Bombing in Turkey
A bombing in Ankara moves Turkey closer to a fight with Syria—and Russia
Turkey blames the terror attack on Kurdish rebels in Syria. But the rebels are backed by America, and by Russia too
A DEADLY car bomb in Ankara on February 17th just a few hundred metres from Turkey’s parliament has fanned the flames of the war that Turkish troops are fighting against Kurdish insurgents in the country’s south-east. It also threatens to pull Turkey yet deeper into the chaos in Syria and to sour its relations with America. Most worryingly, it has brought Turkey one step closer to a direct confrontation with Russia.
On Thursday, Turkish officials identified the man who detonated a car packed with explosives next to a military bus in the heart of the country’s capital, killing 27 military personnel and one civilian, as a member of the People’s Protection Units (YPG), a Syrian Kurdish militia. “A direct link between the attack and the YPG has been established,” said Ahmet Davutoglu, the Turkish prime minister. He claimed the outlawed Kurdistan Workers’ Party (PKK), a Turkish-Kurdish group that has fought Turkey’s government for decades, provided logistical support for the attack.
The YPG has no history of attacks inside Turkey. It denied any role in the bombing, and said the government was blaming it as a convenient excuse for launching a military operation in Syria. A senior PKK commander claimed ignorance of the attack, but did not exclude the possibility that other Kurdish militant groups were involved. “We know that previously such acts have been carried out in retaliation for massacres in Kurdistan,” Cemil Bayik told a Kurdish news agency. The PKK has been battling government troops and police in Turkey’s south-east since last summer; the fighting has left hundreds dead, including over 200 civilians, and displaced more than 100,000 people.
Metin Gurcan, a military analyst and columnist for al-Monitor, a website, finds the PKK’s denial unconvincing. “They have a record of trying to franchise violence without taking responsibility,” he says. “They may be trying to export the violence [from the south-east] to the west of the country."
On Thursday, a PKK roadside bomb killed six troops in Diyarbakir, a south-eastern province. The same day, Turkish jets pounded PKK bases in the highlands of northern Iraq.
The Ankara bombing has widened the rift between Turkey and its allies over the YPG. Turkey, which regards the group as a front for the PKK, wants America to suspend its co-operation with the militia in Syria. But Washington considers the YPG an important partner in the war against Islamic State (IS). It has acknowledged ties between the YPG and the PKK, which it labels a terrorist group, but refuses to place the two in the same category.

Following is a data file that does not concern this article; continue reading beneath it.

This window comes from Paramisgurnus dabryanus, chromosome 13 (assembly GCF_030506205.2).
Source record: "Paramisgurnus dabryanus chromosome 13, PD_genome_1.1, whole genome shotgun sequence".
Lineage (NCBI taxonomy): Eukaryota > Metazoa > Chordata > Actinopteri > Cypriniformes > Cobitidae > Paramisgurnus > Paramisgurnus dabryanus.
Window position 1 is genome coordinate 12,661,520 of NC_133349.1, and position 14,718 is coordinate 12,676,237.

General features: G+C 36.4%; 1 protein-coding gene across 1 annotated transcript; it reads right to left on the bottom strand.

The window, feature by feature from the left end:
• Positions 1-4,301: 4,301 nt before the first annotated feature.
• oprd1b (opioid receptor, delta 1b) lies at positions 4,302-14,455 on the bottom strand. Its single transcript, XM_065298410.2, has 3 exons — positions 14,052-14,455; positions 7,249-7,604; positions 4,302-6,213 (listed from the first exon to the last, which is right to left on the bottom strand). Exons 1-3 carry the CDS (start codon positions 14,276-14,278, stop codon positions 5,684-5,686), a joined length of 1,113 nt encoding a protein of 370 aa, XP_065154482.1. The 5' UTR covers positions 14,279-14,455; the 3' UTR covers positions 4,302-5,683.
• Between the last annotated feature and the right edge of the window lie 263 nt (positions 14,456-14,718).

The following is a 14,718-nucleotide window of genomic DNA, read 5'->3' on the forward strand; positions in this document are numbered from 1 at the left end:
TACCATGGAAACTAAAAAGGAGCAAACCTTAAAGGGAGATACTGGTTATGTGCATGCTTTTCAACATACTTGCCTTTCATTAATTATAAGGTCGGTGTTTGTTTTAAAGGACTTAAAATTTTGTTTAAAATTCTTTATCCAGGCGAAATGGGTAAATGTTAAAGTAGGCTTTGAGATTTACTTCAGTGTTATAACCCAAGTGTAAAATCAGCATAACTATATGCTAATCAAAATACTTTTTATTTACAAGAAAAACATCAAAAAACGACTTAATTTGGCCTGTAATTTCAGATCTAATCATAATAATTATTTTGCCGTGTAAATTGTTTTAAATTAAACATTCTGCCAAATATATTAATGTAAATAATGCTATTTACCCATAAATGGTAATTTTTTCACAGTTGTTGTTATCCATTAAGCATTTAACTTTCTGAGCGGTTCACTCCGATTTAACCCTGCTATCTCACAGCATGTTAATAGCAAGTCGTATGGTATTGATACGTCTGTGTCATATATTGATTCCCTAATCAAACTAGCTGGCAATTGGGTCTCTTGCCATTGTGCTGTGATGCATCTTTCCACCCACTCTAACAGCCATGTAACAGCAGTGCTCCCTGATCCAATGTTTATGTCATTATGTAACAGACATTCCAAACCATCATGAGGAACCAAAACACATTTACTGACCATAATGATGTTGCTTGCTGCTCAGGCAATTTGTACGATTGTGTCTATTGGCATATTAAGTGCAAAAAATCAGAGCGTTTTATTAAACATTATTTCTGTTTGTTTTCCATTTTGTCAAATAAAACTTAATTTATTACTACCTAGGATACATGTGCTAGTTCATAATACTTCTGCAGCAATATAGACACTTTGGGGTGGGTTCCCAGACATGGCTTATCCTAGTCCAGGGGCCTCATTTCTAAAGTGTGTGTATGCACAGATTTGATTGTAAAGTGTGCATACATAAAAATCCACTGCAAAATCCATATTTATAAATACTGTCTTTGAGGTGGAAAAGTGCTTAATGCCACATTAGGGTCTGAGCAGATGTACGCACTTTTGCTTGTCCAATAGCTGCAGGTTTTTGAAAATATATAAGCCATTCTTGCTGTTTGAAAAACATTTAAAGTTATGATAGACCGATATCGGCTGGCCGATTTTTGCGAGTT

Since the attacks, Mr Davutoglu has doubled down. “We cannot excuse any NATO ally, including the US, of having links with a terrorist organisation that strikes us in the heart of Turkey,” he said on Thursday. The same day, his ministry of foreign affairs summoned the ambassadors of the five permanent members of the UN Security Council.
Turkish warnings appear to be falling on deaf ears. Late on Thursday John Kirby, a spokesman for the State Department, suggested that Ankara had yet to provide conclusive proof of the YPG’s involvement in the attack. He also ruled out ending American backing for the group. “I think I’ve said that they’ve been some of the most effective fighters against Daesh [IS], and they have been supported by the air from the coalition,” he said. “And going forward, I would expect that that sort of support…would continue.”
The two NATO allies will probably find a way out of the dispute. But the far deeper row between Turkey and Russia has now reached uncharted waters. Having traded threats since late November, when Turkey shot down a Russian jet that had briefly entered its airspace after a bombing run in Syria, the two sides are now embroiled in a proxy war. In past couple of weeks Russia has effectively provided the YPG with air cover, paving the way for the group’s advance against Ankara-backed rebel forces north of Aleppo. The Turks have responded by raining artillery fire on the YPG for several days in a row, hinting at a possible ground operation and allowing as many as 2,000 rebels to cross into Syria to check the Kurdish offensive.
On February 19th Mr Davutoglu stopped just short of accusing Moscow of engineering the bombing in Ankara. “I would like to warn Russia, which is giving air support to the YPG in its advance on Azaz [a key rebel stronghold], not to use this terrorist group against the innocent people of Syria and Turkey,” he said.
Meanwhile, the YPG has started to leverage its budding relationship with the Russians. In an interview, the head of the newly opened Syrian-Kurdish representation to Moscow, Rodi Osman, warned that any Turkish incursion into Syria would result in a “great war” with his hosts. “Russia will respond if there is an invasion,” he said. “This isn’t only about the Kurds, they will defend the territorial sovereignty of Syria.”
For that reason alone, a unilateral Turkish offensive in northern Syria has hitherto seemed highly unlikely. Whoever staged the Ankara bombing hopes to have made it less so. “For an actor, or a group of actors, who want to draw Turkey into Syria,” says Mr Gurcan, “this was the perfect attack.”